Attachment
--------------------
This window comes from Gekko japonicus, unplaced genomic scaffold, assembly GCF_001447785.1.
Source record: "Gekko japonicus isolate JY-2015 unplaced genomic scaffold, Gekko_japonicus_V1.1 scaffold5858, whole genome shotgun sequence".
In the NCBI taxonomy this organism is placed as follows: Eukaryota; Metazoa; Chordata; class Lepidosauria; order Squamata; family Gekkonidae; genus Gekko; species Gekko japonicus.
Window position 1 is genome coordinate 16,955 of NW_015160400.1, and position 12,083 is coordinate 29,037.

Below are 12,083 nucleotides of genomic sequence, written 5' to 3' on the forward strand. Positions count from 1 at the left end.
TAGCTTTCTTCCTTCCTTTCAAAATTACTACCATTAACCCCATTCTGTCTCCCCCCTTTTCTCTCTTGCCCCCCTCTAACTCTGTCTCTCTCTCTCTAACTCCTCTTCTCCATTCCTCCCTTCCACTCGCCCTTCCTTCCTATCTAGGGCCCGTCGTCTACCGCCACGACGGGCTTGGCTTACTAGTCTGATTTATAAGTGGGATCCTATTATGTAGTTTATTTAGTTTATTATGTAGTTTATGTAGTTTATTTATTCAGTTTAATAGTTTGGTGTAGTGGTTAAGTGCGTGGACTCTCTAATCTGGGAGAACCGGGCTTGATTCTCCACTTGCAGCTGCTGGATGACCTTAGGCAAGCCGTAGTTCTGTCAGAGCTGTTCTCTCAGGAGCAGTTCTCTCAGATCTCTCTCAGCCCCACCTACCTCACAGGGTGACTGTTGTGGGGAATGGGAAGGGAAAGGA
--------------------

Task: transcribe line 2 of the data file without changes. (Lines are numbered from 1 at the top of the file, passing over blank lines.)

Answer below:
Source record: "Gekko japonicus isolate JY-2015 unplaced genomic scaffold, Gekko_japonicus_V1.1 scaffold5858, whole genome shotgun sequence".